Symbolically, the consumer’s equilibrium condition under the single commodity case can be expressed as;

MUX=PX

Where MUX is the marginal utility of commodity X and PX is the price of commodity X.

This concept is more clearly understood with the help of the following table or hypothetical example.

Suppose that a consumer wants to purchase a T-shirt. He gets utility (measures in terms of money) from different units of T-shirts as displayed by the above table. From the table, we can say that the consumer gets marginal utility equal to Rs. 700 from the first T-shirt. As he consumes extra units of T-shirts, the marginal utility does on diminishing.  Suppose the price of the T-shirt is Rs. 600. Here the consumer will be in the equilibrium when he purchases 3 T-shirts as the marginal utility of the third T-shirt (Rs. 600) is equal to the price of the T-shirt (Rs. 600).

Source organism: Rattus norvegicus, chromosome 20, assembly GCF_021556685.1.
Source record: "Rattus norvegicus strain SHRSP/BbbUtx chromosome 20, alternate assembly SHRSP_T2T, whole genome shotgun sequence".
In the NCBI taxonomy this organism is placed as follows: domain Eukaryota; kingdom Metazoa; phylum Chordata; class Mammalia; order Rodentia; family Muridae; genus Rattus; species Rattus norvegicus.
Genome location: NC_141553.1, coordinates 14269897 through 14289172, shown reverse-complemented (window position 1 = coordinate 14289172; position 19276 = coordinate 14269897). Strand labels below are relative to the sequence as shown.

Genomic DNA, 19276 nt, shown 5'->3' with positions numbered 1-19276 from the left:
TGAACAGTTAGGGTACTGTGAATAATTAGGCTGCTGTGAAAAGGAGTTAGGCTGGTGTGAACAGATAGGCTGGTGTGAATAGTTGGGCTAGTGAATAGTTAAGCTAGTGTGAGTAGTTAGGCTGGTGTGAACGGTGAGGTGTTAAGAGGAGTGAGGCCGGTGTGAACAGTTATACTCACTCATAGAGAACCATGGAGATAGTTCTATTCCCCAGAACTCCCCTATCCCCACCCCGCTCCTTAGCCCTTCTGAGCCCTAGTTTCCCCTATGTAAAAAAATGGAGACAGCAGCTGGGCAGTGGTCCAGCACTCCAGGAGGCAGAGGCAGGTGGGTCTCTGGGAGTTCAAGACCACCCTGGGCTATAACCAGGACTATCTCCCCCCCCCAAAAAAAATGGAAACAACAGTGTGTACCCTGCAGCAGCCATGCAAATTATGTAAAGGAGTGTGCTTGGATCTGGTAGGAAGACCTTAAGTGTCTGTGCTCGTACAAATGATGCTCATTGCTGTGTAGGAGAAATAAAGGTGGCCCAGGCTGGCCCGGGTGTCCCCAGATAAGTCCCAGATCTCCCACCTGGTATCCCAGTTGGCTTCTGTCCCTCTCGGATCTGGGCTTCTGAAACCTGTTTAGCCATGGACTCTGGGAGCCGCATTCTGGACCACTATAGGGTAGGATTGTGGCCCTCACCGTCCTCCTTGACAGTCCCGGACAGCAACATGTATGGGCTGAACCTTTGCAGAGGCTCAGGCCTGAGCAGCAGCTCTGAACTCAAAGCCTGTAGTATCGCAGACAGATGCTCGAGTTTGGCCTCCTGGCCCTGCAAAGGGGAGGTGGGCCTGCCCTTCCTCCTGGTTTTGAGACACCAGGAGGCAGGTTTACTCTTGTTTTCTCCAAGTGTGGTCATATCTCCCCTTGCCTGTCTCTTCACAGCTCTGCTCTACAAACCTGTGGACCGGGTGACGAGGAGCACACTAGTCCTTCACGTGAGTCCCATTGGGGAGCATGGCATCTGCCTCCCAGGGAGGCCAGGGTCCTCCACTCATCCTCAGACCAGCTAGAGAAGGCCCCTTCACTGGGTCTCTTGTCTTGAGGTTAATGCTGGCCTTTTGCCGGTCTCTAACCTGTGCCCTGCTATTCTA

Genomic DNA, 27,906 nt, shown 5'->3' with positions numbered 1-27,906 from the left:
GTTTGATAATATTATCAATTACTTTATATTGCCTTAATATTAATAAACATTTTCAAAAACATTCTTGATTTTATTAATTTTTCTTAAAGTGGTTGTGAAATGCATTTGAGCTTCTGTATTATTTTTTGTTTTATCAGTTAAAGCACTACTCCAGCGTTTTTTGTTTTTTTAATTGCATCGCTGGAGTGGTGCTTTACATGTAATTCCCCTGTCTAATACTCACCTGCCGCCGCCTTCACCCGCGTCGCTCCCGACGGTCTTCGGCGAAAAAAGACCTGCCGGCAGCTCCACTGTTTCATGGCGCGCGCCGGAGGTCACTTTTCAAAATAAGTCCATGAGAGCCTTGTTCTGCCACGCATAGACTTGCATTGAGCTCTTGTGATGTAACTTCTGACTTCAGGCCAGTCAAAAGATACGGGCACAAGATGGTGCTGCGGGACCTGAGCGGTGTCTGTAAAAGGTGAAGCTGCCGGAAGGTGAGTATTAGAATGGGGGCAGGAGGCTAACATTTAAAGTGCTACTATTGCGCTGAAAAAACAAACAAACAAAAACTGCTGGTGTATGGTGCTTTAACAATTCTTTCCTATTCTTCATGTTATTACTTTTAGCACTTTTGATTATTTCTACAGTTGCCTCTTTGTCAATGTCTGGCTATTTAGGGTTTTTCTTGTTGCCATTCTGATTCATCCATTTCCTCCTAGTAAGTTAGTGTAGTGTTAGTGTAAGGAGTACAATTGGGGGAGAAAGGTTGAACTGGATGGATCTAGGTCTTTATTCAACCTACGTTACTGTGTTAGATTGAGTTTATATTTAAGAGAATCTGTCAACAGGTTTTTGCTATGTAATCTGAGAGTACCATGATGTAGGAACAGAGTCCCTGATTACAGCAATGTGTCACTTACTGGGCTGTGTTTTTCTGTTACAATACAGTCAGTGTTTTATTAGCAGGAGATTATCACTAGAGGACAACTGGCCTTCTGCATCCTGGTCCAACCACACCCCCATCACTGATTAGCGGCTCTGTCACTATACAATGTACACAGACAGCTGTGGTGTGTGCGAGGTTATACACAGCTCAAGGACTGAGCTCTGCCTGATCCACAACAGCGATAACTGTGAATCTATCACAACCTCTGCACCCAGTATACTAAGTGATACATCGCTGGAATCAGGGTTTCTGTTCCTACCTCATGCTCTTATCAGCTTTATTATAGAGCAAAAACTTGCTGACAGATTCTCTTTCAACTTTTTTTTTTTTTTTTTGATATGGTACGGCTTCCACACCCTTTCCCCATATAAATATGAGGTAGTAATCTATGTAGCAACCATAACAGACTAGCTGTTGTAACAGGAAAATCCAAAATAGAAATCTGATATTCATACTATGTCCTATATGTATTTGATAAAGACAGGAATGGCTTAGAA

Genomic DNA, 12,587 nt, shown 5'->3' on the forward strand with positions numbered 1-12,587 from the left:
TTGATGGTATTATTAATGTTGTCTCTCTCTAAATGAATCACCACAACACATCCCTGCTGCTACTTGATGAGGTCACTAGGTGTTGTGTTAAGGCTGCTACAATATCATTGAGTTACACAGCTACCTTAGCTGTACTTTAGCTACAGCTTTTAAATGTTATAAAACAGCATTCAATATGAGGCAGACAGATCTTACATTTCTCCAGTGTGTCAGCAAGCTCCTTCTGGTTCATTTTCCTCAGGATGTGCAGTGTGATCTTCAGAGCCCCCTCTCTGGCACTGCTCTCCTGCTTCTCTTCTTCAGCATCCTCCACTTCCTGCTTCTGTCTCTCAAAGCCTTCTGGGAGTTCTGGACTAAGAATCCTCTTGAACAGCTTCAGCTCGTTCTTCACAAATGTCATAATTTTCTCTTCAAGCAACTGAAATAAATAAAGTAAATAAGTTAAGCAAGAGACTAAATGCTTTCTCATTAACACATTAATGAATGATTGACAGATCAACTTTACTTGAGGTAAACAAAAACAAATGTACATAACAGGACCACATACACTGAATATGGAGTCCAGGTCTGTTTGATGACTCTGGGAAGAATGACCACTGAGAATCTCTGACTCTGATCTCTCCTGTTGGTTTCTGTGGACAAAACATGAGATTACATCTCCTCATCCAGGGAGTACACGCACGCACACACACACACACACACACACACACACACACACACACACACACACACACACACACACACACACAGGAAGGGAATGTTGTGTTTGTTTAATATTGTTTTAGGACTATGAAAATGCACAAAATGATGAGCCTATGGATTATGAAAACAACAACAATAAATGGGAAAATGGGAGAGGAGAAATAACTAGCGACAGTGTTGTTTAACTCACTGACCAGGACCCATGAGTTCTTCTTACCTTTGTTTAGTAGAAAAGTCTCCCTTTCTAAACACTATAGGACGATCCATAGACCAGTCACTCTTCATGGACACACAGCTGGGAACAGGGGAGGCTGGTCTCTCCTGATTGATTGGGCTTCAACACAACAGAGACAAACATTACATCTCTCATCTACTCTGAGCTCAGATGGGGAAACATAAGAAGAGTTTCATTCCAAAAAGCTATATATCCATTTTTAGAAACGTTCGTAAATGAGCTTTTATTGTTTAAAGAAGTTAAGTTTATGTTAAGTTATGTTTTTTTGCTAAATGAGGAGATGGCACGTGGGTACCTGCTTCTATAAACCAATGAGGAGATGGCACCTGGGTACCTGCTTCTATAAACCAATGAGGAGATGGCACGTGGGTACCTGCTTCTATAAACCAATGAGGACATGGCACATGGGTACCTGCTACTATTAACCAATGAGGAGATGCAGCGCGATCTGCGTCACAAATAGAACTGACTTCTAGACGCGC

The following figure shows consumer’s equilibrium under cardinal utility analysis in the case of a single commodity case.

In the above figure, MU is the marginal utility curve of the T-shirt in terms of money. The downward slope of such a curve indicates the law of diminishing marginal utility. The horizontal straight line P shows the price of a T-shirt. The MU curve and the price line P intersect to each other at point E. thus, the consumer is in equilibrium, at point E, where the MU= P. In our above hypothetical example, this condition is fulfilled when the consumer purchases 3 T-shirts. At any point above E, MU>P and at any point below E, MU<P. Thus, the consumer can therefore increase his satisfaction by reducing the purchased quantity below point E and by increasing the purchase of more units. So, point E is the equilibrium where the MU of T-shirt in terms of money is equal to the price of the T-shirt.

### Consumer’s Equilibrium: Two Commodity Case